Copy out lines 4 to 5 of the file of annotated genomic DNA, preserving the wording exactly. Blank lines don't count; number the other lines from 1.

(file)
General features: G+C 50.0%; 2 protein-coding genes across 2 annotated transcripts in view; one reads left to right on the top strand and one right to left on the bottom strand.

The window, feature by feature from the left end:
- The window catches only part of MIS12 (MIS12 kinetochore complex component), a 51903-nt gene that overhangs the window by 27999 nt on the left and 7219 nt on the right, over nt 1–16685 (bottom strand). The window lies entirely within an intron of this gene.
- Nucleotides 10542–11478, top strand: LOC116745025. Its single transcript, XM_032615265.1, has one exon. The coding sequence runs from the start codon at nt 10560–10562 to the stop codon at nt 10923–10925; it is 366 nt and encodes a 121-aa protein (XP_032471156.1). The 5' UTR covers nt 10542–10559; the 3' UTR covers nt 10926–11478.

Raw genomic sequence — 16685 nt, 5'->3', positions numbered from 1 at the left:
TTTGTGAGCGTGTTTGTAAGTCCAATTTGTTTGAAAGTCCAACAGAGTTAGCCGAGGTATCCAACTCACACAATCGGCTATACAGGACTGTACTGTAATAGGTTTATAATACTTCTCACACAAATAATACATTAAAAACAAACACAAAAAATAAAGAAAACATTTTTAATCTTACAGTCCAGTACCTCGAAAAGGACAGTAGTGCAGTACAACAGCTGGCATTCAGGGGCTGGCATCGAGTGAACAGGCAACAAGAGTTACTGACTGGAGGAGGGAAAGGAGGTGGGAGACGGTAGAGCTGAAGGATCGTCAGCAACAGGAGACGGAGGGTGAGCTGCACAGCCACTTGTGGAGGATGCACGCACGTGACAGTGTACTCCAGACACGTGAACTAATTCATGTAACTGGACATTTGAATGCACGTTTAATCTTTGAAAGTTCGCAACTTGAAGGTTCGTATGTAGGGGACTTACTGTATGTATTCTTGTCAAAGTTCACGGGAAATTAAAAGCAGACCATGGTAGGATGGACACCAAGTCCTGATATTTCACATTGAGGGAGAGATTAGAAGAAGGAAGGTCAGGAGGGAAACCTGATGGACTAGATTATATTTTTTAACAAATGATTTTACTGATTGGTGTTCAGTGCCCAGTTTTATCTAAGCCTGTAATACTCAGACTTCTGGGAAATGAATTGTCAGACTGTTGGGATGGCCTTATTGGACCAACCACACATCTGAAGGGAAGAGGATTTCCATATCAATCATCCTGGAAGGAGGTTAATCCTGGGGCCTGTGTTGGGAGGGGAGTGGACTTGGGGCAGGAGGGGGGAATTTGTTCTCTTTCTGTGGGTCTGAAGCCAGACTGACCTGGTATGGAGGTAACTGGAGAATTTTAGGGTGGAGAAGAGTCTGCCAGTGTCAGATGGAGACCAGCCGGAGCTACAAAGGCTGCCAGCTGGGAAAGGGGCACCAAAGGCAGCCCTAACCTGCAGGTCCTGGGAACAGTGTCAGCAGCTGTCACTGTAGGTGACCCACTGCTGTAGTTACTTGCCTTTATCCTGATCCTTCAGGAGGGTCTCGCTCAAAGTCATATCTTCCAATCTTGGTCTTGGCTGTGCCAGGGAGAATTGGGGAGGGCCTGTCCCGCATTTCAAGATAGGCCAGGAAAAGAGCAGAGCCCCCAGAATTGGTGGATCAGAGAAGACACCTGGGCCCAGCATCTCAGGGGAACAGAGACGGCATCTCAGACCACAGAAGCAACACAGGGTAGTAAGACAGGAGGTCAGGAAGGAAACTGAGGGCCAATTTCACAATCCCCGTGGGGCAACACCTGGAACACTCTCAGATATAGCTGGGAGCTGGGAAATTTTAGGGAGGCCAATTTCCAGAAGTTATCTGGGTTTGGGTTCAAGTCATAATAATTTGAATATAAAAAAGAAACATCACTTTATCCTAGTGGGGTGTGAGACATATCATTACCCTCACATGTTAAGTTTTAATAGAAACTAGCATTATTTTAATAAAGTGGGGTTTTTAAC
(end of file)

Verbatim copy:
- Nucleotides 10542–11478, top strand: LOC116745025. Its single transcript, XM_032615265.1, has one exon. The coding sequence runs from the start codon at nt 10560–10562 to the stop codon at nt 10923–10925; it is 366 nt and encodes a 121-aa protein (XP_032471156.1). The 5' UTR covers nt 10542–10559; the 3' UTR covers nt 10926–11478.

Raw genomic sequence — 16685 nt, 5'->3', positions numbered from 1 at the left: